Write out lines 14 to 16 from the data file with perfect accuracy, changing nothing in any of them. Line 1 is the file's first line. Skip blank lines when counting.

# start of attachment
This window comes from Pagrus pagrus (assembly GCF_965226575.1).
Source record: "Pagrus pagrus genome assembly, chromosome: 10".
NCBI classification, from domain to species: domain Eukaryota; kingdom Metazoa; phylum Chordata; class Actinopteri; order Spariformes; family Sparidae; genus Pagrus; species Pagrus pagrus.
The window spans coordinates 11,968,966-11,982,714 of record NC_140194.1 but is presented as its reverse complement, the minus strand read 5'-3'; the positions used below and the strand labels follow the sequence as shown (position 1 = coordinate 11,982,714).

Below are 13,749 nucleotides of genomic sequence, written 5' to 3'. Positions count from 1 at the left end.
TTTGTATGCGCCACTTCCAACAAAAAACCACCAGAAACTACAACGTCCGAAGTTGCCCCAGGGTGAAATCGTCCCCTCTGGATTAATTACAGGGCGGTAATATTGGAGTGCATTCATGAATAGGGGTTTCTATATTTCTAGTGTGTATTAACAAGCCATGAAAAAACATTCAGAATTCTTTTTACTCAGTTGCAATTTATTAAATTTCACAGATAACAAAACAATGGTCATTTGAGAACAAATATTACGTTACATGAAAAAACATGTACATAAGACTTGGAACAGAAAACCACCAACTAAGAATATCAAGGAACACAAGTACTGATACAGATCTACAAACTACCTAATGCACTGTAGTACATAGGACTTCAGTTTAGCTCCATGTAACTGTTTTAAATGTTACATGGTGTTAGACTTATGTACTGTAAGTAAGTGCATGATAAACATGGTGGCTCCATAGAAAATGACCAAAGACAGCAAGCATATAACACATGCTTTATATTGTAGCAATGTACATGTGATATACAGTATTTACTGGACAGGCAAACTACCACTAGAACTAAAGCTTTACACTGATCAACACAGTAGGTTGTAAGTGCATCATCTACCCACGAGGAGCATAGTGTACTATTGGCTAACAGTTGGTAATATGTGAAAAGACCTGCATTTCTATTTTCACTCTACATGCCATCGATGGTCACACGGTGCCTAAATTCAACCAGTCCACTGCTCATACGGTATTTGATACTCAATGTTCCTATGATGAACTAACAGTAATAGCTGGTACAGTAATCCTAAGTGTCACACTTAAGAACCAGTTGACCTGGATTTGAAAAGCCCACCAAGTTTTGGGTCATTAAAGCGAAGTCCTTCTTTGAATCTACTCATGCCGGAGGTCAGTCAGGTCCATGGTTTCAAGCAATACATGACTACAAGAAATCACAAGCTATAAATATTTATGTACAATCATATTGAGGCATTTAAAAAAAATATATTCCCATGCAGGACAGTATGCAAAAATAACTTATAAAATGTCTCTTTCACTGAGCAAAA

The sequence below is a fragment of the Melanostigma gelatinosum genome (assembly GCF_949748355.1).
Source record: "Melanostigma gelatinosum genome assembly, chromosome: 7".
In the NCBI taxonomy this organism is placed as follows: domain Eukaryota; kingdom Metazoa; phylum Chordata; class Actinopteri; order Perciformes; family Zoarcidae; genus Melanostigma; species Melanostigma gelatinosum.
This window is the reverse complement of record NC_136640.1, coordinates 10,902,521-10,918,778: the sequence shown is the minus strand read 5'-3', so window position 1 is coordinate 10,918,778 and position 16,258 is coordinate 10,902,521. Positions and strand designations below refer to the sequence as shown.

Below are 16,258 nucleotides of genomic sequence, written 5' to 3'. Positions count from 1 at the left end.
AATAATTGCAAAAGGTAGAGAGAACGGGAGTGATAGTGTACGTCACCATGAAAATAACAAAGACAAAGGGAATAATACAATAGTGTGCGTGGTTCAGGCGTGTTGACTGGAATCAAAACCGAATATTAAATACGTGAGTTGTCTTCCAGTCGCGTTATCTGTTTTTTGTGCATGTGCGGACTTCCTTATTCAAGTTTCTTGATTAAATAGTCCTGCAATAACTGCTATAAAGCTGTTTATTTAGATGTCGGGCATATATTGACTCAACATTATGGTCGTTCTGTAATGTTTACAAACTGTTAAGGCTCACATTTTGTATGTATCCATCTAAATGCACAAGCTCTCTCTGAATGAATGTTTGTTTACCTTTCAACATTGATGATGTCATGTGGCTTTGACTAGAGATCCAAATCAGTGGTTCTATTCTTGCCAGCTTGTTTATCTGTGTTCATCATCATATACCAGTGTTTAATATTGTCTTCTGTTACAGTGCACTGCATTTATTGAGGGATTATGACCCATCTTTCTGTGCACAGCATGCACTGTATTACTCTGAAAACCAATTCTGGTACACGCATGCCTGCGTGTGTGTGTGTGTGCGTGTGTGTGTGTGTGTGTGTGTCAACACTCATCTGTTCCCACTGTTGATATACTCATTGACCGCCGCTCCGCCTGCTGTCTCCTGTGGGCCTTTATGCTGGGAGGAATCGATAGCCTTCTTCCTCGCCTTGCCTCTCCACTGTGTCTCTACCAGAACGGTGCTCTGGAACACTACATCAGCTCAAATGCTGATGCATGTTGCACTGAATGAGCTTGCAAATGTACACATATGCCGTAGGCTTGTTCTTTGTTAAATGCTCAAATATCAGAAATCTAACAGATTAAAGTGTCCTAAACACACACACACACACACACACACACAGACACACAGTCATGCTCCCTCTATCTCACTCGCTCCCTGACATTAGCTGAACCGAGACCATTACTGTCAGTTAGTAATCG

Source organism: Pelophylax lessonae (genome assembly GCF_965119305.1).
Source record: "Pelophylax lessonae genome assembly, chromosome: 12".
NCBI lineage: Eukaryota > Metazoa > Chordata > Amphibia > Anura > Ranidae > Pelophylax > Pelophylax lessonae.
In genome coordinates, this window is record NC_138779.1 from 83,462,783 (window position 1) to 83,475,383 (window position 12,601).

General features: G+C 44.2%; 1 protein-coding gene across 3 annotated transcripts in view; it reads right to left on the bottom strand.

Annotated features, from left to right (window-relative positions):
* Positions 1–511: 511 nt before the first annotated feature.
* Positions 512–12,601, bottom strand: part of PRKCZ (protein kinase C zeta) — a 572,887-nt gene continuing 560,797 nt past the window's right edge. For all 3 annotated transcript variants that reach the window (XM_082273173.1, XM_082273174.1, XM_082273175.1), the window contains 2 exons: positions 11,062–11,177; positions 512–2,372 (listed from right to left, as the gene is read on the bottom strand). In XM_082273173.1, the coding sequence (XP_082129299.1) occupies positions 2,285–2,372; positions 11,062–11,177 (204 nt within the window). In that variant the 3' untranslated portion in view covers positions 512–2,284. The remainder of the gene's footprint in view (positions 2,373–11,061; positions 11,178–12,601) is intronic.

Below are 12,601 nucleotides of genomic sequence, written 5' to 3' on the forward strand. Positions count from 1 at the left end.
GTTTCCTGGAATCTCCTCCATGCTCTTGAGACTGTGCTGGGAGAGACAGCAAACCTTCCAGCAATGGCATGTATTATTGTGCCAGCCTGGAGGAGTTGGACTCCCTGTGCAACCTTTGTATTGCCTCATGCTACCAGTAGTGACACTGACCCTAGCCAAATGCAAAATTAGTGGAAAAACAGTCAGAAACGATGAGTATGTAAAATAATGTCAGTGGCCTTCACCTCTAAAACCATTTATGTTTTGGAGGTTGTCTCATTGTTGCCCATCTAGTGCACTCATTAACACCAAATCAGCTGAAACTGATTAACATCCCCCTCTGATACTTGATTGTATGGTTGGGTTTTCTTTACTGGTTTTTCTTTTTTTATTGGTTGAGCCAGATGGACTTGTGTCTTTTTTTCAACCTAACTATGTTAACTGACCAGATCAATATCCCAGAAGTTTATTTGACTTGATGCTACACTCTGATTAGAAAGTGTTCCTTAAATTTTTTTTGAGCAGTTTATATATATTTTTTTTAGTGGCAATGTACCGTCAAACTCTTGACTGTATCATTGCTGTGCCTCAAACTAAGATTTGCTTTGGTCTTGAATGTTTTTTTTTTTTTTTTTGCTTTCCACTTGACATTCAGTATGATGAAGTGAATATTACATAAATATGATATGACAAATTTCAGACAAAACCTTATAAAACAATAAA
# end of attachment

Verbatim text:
Source record: "Pelophylax lessonae genome assembly, chromosome: 12".
NCBI lineage: Eukaryota > Metazoa > Chordata > Amphibia > Anura > Ranidae > Pelophylax > Pelophylax lessonae.
In genome coordinates, this window is record NC_138779.1 from 83,462,783 (window position 1) to 83,475,383 (window position 12,601).